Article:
Optimizing your WiFi’s DTIM Interval

Most wireless routers (especially the higher-end devices) allow you to change the DTIM interval in a menu for advanced wireless settings. This article will help you understand the DTIM interval.

DTIM is a multiplier of the beacon interval. The beacon interval is the time (ms) between beacons which contain information about the network and synchronize the wireless network. The DTIM is sent every n beacons and contains queued multicast information. Multicast data is data which is sent to multiple devices on the network simultaneously (as opposed to several separate data streams for each device).

The default beacon interval for many home wireless routers is 100ms, and the default DTIM interval is 1. Therefore, Delivery traffic indication messages are sent with every beacon.

Why is this significant? Many mobile devices will enter Power Save Mode when they’re sleeping on a wireless network (laptops, smartphones, etc.), and one of the specifications of Power Save Mode allows devices to sleep during and ignore non-DTIM beacons, and only listen to the DTIM beacons. The wireless router will queue up multicast traffic and send it with the DTIM.

A DTIM interval of 1 and beacon interval of 100 will cause devices in power-save mode to wake as often as they would with a DTIM interval of 2 and a beacon interval of 50.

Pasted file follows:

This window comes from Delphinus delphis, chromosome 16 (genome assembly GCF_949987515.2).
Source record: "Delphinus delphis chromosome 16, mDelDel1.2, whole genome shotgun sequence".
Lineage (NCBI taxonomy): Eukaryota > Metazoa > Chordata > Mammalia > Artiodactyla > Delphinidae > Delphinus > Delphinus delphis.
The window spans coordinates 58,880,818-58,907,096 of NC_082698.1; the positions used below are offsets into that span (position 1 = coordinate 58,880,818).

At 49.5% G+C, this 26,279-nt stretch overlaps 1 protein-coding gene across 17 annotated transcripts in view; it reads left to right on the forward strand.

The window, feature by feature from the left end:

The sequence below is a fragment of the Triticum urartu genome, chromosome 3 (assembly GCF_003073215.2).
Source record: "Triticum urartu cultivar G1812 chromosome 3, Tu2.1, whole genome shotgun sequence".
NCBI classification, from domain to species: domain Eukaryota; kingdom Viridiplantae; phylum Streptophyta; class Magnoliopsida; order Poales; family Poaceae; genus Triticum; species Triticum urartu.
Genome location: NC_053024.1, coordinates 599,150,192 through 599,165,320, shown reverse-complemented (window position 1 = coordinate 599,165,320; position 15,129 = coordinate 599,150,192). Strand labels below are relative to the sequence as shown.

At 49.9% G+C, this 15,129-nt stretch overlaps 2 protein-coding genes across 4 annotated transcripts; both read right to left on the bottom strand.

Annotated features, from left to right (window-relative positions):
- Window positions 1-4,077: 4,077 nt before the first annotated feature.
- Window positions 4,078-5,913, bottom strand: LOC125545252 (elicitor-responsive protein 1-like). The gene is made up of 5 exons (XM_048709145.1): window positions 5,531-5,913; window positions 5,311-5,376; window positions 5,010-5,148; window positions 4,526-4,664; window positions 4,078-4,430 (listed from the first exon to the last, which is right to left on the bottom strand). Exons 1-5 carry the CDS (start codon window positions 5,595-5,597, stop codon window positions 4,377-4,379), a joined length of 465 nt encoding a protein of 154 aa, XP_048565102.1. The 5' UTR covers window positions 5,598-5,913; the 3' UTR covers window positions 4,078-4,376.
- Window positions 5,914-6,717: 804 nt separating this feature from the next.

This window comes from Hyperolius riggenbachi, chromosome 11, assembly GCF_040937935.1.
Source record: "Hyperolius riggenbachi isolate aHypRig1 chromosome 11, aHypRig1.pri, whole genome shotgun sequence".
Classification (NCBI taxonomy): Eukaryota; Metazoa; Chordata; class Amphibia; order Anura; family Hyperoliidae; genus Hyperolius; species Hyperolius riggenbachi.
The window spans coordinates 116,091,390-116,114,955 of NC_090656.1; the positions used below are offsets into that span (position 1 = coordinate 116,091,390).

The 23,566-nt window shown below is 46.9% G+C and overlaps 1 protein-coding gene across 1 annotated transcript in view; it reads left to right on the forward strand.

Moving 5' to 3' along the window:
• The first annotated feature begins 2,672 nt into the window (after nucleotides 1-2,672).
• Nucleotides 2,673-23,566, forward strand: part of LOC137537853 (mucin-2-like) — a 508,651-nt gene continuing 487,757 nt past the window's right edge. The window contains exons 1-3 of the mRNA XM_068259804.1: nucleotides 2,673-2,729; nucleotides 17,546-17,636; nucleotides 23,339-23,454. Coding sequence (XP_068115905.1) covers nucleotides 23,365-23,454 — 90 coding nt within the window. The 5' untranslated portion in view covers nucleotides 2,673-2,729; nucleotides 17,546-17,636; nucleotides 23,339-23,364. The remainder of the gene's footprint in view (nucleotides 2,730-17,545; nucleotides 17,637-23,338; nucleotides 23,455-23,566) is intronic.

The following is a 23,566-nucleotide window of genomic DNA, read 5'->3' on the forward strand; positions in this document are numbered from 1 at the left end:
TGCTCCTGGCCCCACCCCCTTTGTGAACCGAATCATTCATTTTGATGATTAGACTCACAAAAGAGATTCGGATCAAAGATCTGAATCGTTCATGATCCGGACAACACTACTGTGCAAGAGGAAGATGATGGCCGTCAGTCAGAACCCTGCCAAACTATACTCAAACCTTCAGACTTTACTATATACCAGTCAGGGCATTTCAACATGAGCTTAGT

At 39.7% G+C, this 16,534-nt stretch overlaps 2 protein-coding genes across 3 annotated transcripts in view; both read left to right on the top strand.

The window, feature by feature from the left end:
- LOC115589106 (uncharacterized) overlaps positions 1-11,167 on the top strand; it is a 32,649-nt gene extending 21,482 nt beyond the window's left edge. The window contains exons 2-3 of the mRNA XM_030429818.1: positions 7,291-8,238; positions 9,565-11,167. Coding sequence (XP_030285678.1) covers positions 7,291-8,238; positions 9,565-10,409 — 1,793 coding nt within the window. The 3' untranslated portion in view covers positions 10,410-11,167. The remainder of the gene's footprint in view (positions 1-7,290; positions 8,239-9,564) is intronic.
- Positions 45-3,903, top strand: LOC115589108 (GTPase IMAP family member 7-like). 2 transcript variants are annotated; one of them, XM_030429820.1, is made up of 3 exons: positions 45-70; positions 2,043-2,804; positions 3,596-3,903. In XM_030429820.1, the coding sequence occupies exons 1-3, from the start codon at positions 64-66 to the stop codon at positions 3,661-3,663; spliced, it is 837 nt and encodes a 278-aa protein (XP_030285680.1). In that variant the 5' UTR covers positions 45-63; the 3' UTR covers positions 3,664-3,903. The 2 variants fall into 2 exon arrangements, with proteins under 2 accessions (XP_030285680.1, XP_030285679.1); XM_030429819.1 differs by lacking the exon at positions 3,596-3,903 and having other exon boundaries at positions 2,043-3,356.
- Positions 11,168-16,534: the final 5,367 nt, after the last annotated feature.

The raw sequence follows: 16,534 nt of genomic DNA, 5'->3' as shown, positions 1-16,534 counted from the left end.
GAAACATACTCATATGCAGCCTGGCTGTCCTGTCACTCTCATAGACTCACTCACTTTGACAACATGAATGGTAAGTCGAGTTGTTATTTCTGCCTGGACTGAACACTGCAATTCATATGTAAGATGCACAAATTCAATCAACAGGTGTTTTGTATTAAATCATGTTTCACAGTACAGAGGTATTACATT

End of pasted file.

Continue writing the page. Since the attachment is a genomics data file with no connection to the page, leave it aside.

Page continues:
A shorter beacon interval causes wireless devices to connect to a wireless network faster, but creates more wireless traffic which decreases wireless performance as there is less time during which useful data can be transferred to-and-from the router. A longer beacon interval can cause wireless clients to drop connectivity and the network may get out-of-sync if too many wireless clients are connected, but performance may be increased.

A longer DTIM interval can help improve battery life for mobile devices as they can remain sleeping for longer, but a router’s multicast buffer may overflow, and time-sensitive data may be delayed.


I am Techie, the webmaster and main author for the w3techie blog.

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